Brecht’s “The Caucasion Chalk Circle” at Yale Rep Presents Universal Themes and Politics

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Photo by Carol Rosegg
Photo by Carol Rosegg

By Karen Isaacs

Most American theater goers think of Threepenny Opera when they think of Bertol Brecht, unless, of course, they think of Kurt Weill who wrote the haunting music.  But Brecht was a major playwright of the 20th century.

Not only did he work with Weill on Threepenny, Maghonny, Happy End and others, he was poet, a playwright — Mother Courage, Galileo, The Good Woman of Szechwan  among others — a theater director and founder of the Berliner Ensemble.

The Caucasian Chalk Circle, a Brecht play written in the 1940s, is being given a fine production at the Yale Rep through April 11.

The play exemplifies many of Brecht’s trademarks — a broad scope that could be called epic:  many scenes in different times and places,  a narrator, and the use of music to enhance the story.

The Caucasian Chalk Circle is set in a mythical country of Grusinia, which is located in the Caucasus region in the area of Russia, the Black and Caspian seas, and the Middle East. Today, we might place it in the areas of Georgia, Azerbajian and other nearby countries.

Grusinia is ruled by a dictatorship but as the play opens on Easter, the uncle of the Governor overthrows his nephew.  As the “iron shirts” take over the city and the peasants begin to revolt, Ludovica (the wife of the deposed governor) is more concerned with her clothes than her infant son and flees without him.  It is left to Grusha, a kitchen maid, whom the narrator calls “a good person” to take the baby who is being hunted by his father’s enemies.

Shaunette Renée Wilson as Grushna. Photo by Carol Rosegg
Shaunette Renée Wilson as Grushna. Photo by Carol Rosegg

We followed Grushna’s odyssey with the child.  Though she tries to abandon him at one point and at another point convinces a husband and wife to take him, she keeps returning to save him from death multiple times.  She makes an arduous journey across the countryside,  meeting various people who react in often predictably selfish ways.  Her brother convinces her to marry a “dying” man so that she will have more status and roof over her head — the brother’s wife is not a “good person”.  She also has encounters with the iron shirts who are searching for the child to collect the substantial reward.  Of course, the “dying” husband was just pretending to avoid the draft and when he learns the war is over, he returns to health.  Grushna is horrified because she is in love with – and promised to — a soldier.  As act one ends, the soldier has returned, the iron shirts have found the child that Grushna proclaims is hers, and the soldier leaves.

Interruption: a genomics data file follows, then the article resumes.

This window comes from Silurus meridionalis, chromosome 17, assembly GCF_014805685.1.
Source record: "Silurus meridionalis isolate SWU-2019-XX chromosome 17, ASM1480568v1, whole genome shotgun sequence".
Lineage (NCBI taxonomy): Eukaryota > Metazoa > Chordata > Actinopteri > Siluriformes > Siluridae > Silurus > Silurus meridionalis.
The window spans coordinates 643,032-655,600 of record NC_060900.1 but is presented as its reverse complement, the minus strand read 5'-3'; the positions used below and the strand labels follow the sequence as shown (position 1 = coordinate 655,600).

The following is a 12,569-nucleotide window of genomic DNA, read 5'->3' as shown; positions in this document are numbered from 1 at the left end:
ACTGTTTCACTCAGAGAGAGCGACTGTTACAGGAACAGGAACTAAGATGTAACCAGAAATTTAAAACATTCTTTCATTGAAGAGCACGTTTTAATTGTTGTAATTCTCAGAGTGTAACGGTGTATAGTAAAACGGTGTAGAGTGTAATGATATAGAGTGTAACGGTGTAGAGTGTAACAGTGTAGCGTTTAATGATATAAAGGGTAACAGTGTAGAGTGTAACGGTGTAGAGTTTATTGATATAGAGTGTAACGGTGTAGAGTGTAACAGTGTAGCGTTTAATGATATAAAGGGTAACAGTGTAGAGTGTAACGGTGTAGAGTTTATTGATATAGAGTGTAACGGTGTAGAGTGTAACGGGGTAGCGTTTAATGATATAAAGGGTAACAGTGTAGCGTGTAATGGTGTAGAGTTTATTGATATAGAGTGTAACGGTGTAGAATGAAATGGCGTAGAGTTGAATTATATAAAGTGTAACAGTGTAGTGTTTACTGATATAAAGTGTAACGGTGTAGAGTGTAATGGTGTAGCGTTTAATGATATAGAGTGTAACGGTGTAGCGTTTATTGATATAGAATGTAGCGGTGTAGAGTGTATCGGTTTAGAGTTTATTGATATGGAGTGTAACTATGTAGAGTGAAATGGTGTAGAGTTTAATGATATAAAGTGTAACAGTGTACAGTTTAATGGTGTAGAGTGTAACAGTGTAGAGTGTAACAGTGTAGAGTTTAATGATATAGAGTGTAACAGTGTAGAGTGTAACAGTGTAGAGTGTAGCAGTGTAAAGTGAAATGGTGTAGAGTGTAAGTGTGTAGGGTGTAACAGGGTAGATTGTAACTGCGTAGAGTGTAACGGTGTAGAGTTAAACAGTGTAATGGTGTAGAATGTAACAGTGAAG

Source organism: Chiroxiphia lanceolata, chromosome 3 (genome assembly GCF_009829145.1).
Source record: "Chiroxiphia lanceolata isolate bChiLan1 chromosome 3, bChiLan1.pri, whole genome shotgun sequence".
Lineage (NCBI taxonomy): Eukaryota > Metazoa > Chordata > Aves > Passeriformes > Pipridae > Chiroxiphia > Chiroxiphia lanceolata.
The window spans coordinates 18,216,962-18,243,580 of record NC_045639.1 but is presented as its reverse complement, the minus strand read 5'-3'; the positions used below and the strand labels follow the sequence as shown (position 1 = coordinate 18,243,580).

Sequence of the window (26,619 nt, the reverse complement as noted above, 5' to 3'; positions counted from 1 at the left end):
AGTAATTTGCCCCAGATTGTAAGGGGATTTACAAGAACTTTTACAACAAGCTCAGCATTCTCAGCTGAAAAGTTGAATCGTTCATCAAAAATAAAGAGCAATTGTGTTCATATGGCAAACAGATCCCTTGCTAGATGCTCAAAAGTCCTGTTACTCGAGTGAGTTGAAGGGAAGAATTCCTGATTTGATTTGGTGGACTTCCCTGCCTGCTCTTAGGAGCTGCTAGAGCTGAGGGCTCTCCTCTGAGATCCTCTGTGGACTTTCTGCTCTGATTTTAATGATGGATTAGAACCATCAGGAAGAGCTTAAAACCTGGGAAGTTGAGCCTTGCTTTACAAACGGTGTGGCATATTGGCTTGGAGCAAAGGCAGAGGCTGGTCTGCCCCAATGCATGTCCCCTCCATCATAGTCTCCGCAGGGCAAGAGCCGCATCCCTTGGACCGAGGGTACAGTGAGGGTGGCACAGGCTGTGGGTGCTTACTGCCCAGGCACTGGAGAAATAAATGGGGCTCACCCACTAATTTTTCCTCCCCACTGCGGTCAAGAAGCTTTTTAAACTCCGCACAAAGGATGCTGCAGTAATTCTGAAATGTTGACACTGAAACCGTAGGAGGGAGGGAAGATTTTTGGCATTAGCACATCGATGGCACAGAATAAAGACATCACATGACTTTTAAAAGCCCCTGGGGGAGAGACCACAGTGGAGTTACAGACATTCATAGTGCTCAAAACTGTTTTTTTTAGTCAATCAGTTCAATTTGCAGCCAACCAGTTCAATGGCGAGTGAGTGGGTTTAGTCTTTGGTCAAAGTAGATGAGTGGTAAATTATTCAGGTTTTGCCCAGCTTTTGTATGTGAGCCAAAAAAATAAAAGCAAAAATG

Act two begins with nary a mention of the child nor of Grushna.  Instead we are propelled into the story of Azdak, another “good person” who ends up as a judge.  While he takes money from the wealthy and privileged, he invariably rules for the poor and powerless people.  When Ludovica, the governor’s wife returns and tries to claim the child — and the money that goes with it — it is he who will hear the case.

He uses what he calls the chalk circle to decide which is the “true” mother — Ludovica or Grushna.  In a ending that has references to Solomon, it is Grushna who is declared the “true” mother.

Throughout the play, a narrator propels the action along, sets the scene and comments on the action and the politics.  In keeping with Brecht’s political philosophy — he was a Communist who spent the last years of his life in East Germany — the comments are about the greed of the well-to-do and powerful, the abuse of power, and the poor treatment of the average person.

Steven Skybell.  Photo by Carol Rosegg
Steven Skybell. Photo by Carol Rosegg

The Yale Rep production features a talented cast, many of whom play multiple roles.  Special notice should be given to Julyana Soelistyo who plays Grushna’s mother-in-law among others.  Shaunette Renée Wilson gives Grushna the simple goodness that the role requires.  Others tell her she is “not very bright” but she projects the radiance of goodness and honesty that the role embodies. Also excellent is Steven Skybell who serves both as the narrator/commentator and as the other “good person,” Azdak.

Liz Diamond has directed this production with a sure hand aided by outstanding lighting by Steven Strawbridge, scenic design by Chika Shimizu, and costumes by Soule Golden.  In addition, David Lang has composed the songs that are part of the play.

The Caucasian Chalk Circle is typical of much of Brecht: it can be polemical and preachy; at times it can seem too long and confusing.

Yet, overall this is a play with universal appeal — in fact, it is roughly based on a Chinese story and also can be seen as a reflection of Brecht’s own multi-country journey escaping the Nazis.  From 1933 when he left Germany it was not until 1942 that he landed in Los Angeles and the US where he stayed until 1947. During the interim he lived in Prague, Vienna, Denmark, Sweden, Finland and Russia with briefer visits to Paris, New York and Manila.

In today’s news, we hear daily  about the refugees throughout the world escaping from war, oppression and poverty and trying to survive with little.

The Caucasian Chalk Circle will engage your mind and also your heart.

The Caucasian Chalk Circle presented by Yale Rep at the University Theater, 222 York Street, New Haven.  For tickets visit or call 203-432-1234.

This review appears courtesy of Shore Publications,

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